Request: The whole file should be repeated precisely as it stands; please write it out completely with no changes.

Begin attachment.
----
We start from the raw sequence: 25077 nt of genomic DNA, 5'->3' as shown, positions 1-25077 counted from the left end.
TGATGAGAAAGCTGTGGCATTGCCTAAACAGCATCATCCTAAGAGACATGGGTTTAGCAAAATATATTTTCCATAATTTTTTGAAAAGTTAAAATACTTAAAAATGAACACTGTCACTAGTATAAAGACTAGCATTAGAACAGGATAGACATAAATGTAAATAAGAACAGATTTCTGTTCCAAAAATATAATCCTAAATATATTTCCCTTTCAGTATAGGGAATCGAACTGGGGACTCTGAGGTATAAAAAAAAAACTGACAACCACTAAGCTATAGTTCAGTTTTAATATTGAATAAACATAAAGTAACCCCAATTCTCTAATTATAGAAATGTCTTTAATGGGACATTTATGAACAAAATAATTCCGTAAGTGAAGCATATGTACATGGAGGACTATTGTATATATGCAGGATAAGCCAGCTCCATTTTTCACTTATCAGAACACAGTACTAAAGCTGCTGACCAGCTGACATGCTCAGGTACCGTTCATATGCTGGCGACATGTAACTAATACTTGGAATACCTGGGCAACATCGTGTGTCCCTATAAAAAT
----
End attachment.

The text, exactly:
We start from the raw sequence: 25077 nt of genomic DNA, 5'->3' as shown, positions 1-25077 counted from the left end.
TGATGAGAAAGCTGTGGCATTGCCTAAACAGCATCATCCTAAGAGACATGGGTTTAGCAAAATATATTTTCCATAATTTTTTGAAAAGTTAAAATACTTAAAAATGAACACTGTCACTAGTATAAAGACTAGCATTAGAACAGGATAGACATAAATGTAAATAAGAACAGATTTCTGTTCCAAAAATATAATCCTAAATATATTTCCCTTTCAGTATAGGGAATCGAACTGGGGACTCTGAGGTATAAAAAAAAAACTGACAACCACTAAGCTATAGTTCAGTTTTAATATTGAATAAACATAAAGTAACCCCAATTCTCTAATTATAGAAATGTCTTTAATGGGACATTTATGAACAAAATAATTCCGTAAGTGAAGCATATGTACATGGAGGACTATTGTATATATGCAGGATAAGCCAGCTCCATTTTTCACTTATCAGAACACAGTACTAAAGCTGCTGACCAGCTGACATGCTCAGGTACCGTTCATATGCTGGCGACATGTAACTAATACTTGGAATACCTGGGCAACATCGTGTGTCCCTATAAAAAT